Giving the control
back to YOU

In a deregulated electricity generation market,
you have control over the choices that determine your energy costs.
How can you make the best decisions? Energy Guide sorts the relevant data to determine your best options. This reduces
your price risk and frees up your management time.


You need criteria-based solutions from trusted experts who can help your
company manage the energy marketplace to your advantage. That’s why
The Ohio Manufacturers’ Association has partnered with Scioto Energy.

Learn more about Scioto Energy’s expertise and experience.
Learn more about The Ohio Manufacturers’ Association.

Renewable Energy Deals are Getting Interesting for Customers

Many AEP Ohio customers have been approached by the utility to consider a long-term solar arrangement in support of two solar projects it would like to develop. While this specific transaction is more complicated than traditional structures due to its regulated nature, it has likely initiated sustainability and renewable energy conversations within many companies. Over the past few years the renewable market has rapidly matured resulting in lower costs and an increase in available deal structures. Below is a summary of the primary renewable energy deal models.

Behind the Meter

Renewable generation, such as wind and solar, installed behind a customer meter provides the highest level of public visibility regarding a customer’s renewable energy commitment. Seeing a project in action is a clear a statement of a company’s engagement with renewable energy. There are many ownership models of behind-the-meter renewable energy. The assets can be purchased outright and owned by a customer, leased by a customer from the developer, or structured as a simple purchase power agreement (PPA) with Renewable Energy Credits (RECs) for the electricity produced. Additionally, behind-the-meter renewables will impact the cost of the remaining grid power that the customer needs to purchase which should be included in any economic analysis.


Off-site renewables are typically structured either as a Physical Power Purchase Agreement (PPPA) or Virtual Power Purchase Agreement (VPPA). A PPPA is a product whereby a buyer takes title to the electricity and RECs in exchange for a fixed rate. The term of such agreements can range from 10 to 15 years. PPPAs are difficult for retail customers to utilize as rules established by the Public Utility Commission of Ohio allow only Certified Retail Electricity Suppliers (CRES) to provide electricity to customer meters. In order to satisfy this requirement, the PPPA can be purchased by a CRES and sold back to a customer, known as “sleeving,” along with the remainder of the required electricity when the renewable asset is not running. This type of offering has become more popular by CRES providers in the past year.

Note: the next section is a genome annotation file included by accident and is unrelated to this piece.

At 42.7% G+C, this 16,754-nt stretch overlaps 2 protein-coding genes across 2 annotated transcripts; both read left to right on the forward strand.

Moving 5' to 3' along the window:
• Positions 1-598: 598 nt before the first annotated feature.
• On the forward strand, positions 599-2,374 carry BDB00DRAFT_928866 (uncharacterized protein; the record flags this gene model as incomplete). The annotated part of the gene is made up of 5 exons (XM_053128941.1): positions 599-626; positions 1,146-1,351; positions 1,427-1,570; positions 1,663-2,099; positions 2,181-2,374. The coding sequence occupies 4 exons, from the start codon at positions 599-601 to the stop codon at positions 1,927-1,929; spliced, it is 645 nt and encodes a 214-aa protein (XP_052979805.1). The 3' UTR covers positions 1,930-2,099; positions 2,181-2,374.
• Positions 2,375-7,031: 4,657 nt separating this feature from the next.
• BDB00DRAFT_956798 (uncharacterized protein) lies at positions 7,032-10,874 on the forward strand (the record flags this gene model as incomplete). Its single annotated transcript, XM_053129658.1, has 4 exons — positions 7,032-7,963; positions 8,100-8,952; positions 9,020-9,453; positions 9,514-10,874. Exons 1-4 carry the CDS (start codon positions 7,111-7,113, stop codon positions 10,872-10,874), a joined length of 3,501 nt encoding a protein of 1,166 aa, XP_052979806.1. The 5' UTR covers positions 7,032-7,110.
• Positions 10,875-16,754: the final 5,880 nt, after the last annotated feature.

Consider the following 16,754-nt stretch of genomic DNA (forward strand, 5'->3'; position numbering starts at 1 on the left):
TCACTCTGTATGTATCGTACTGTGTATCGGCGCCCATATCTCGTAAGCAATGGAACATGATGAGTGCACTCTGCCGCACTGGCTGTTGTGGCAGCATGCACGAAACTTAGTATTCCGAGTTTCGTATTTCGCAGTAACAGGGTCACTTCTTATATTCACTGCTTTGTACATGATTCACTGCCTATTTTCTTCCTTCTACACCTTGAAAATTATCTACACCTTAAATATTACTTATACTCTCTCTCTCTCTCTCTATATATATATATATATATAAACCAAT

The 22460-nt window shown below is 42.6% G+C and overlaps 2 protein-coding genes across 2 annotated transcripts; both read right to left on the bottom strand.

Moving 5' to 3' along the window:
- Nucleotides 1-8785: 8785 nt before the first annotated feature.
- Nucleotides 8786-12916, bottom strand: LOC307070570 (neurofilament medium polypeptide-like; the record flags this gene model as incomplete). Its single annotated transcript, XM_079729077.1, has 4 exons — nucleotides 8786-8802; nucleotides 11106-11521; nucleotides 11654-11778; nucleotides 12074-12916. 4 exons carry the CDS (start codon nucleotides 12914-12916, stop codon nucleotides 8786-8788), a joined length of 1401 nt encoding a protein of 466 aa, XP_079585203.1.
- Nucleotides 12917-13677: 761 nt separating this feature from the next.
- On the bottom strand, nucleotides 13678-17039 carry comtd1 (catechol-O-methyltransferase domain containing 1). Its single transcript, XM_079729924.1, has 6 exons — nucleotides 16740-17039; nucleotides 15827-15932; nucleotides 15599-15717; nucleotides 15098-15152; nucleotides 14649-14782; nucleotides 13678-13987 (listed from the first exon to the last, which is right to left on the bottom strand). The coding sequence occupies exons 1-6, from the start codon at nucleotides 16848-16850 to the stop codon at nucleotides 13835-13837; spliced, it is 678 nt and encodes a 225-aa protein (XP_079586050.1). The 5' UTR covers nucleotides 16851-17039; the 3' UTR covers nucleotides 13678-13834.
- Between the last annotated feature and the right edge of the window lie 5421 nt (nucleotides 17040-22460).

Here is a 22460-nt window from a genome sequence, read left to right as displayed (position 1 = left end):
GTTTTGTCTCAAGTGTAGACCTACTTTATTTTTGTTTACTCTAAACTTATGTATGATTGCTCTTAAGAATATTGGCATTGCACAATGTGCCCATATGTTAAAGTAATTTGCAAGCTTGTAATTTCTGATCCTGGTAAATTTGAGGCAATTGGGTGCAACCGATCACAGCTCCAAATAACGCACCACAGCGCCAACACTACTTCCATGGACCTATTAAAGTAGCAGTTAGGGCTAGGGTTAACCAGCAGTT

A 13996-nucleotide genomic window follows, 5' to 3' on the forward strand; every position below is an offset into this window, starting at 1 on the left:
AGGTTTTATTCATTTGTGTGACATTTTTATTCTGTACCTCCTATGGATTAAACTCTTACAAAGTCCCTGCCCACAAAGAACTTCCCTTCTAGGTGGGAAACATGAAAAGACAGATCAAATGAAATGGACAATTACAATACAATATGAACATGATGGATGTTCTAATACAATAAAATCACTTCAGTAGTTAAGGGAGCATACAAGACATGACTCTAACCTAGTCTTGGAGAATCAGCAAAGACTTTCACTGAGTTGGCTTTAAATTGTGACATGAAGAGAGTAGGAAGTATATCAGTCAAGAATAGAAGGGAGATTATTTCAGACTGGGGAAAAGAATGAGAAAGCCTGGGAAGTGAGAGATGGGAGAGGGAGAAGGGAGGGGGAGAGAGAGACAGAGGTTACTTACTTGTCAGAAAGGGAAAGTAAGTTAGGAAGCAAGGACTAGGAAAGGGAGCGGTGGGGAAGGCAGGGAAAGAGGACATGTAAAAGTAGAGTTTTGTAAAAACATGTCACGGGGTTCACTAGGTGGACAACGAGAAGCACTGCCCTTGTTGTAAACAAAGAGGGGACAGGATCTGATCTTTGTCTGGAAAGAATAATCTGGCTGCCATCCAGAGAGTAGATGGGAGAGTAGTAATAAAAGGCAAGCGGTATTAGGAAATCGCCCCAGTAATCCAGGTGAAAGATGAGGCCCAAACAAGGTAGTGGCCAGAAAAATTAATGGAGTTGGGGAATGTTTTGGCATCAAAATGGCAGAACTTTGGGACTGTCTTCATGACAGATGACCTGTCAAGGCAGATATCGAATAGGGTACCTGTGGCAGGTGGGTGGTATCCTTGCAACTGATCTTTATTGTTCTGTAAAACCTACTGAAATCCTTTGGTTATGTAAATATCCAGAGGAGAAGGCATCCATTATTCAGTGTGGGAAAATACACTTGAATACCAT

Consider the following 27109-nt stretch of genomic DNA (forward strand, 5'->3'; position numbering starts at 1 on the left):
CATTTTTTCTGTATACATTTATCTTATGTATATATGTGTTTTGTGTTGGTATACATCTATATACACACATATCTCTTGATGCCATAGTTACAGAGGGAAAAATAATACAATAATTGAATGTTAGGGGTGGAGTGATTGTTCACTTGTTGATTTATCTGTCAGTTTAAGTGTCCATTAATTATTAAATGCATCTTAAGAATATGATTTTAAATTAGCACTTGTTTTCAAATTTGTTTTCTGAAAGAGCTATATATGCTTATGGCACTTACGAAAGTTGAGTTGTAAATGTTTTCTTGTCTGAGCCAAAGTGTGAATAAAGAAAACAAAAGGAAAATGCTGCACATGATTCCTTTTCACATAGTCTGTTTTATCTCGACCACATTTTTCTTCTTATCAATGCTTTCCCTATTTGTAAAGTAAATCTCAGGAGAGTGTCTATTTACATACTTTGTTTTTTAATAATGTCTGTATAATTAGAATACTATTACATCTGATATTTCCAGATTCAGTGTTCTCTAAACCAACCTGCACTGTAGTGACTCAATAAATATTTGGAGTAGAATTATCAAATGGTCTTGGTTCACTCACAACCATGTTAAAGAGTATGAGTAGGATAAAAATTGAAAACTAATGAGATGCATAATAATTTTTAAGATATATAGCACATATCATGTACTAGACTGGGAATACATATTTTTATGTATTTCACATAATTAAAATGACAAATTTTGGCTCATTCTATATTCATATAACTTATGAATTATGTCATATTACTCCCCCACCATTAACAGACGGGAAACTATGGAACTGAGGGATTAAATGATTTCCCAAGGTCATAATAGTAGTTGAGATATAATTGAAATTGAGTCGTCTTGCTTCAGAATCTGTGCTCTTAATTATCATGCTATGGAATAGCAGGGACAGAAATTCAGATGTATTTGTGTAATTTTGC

In order to eliminate the physical complexity of a PPPA, VPPAs have become an option for certain retail customers. VPPAs are not an exchange of energy, rather they represent an exchange of a fixed price by the customer for hourly variable prices and RECs from the developer. The pricing is settled at the physical location of the renewable asset with term lengths similar PPPAs. This “financial swap” allows the developer to demonstrate to lenders long-term fixed-price commitments in order to achieve project financing. Customers would continue to purchase physical energy through their CRES at, ideally, a variable rate for the volume equal to that produced by the VPPA. VPPAs alleviate the physical complexities of PPPAs but they do introduce financial complexities as they can be viewed as financial derivatives possibly requiring special accounting and Dodd-Frank treatment.

Renewable Energy Credits

Renewable Energy Credits (RECs) provide the easiest access to the renewable energy market as they can be purchased as part of the CRES supply and do not require a long-term commitment. The value of RECs are traded separately from energy and can have attributes based on the asset type such as solar (SRECs). These credits create an additional income stream for renewable developers and allow the customer to claim the attributes. RECs are the typical instrument used by CRES suppliers to satisfy state-required Renewable Energy Portfolio Standards.

To ensure RECs are not double counted they can be tracked using a clearinghouse such as Green-e, a non-profit organization that verifies and retires the claims to the RECs. Those who purchase RECs generally cannot make the claim of “additionality” which is the demonstration that the buyers’ action caused the project to occur creating additional renewable energy and greenhouse gas emission reduction. However, such purchases do continue to support existing renewable assets.


Specific customer goals will dictate which structure will provide the best solution. Each comes with its own set of pros and cons with respect to capital required, operational risks, economics, price risk, maintenance requirements, tax benefits and social benefit. Such goals all start with the initial sustainability and renewable energy conversation.

Leave a Reply

Your email address will not be published. Required fields are marked *